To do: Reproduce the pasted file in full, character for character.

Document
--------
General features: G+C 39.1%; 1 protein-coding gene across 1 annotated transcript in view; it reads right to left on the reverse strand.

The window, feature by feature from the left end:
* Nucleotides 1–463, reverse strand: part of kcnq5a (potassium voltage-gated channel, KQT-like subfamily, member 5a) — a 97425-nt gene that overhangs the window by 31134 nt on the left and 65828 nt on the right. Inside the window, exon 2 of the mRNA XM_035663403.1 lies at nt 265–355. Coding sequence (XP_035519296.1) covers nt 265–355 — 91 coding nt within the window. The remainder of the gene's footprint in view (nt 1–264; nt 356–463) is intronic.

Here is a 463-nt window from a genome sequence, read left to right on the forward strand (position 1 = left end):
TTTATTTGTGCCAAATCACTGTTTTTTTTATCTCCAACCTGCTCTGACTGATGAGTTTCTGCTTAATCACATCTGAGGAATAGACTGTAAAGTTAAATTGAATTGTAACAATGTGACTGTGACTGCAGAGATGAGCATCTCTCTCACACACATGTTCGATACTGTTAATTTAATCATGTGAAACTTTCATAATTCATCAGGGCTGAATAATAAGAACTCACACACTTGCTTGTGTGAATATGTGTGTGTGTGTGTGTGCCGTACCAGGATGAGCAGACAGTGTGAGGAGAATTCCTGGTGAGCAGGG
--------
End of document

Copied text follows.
General features: G+C 39.1%; 1 protein-coding gene across 1 annotated transcript in view; it reads right to left on the reverse strand.

The window, feature by feature from the left end:
* Nucleotides 1–463, reverse strand: part of kcnq5a (potassium voltage-gated channel, KQT-like subfamily, member 5a) — a 97425-nt gene that overhangs the window by 31134 nt on the left and 65828 nt on the right. Inside the window, exon 2 of the mRNA XM_035663403.1 lies at nt 265–355. Coding sequence (XP_035519296.1) covers nt 265–355 — 91 coding nt within the window. The remainder of the gene's footprint in view (nt 1–264; nt 356–463) is intronic.

Here is a 463-nt window from a genome sequence, read left to right on the forward strand (position 1 = left end):
TTTATTTGTGCCAAATCACTGTTTTTTTTATCTCCAACCTGCTCTGACTGATGAGTTTCTGCTTAATCACATCTGAGGAATAGACTGTAAAGTTAAATTGAATTGTAACAATGTGACTGTGACTGCAGAGATGAGCATCTCTCTCACACACATGTTCGATACTGTTAATTTAATCATGTGAAACTTTCATAATTCATCAGGGCTGAATAATAAGAACTCACACACTTGCTTGTGTGAATATGTGTGTGTGTGTGTGTGCCGTACCAGGATGAGCAGACAGTGTGAGGAGAATTCCTGGTGAGCAGGG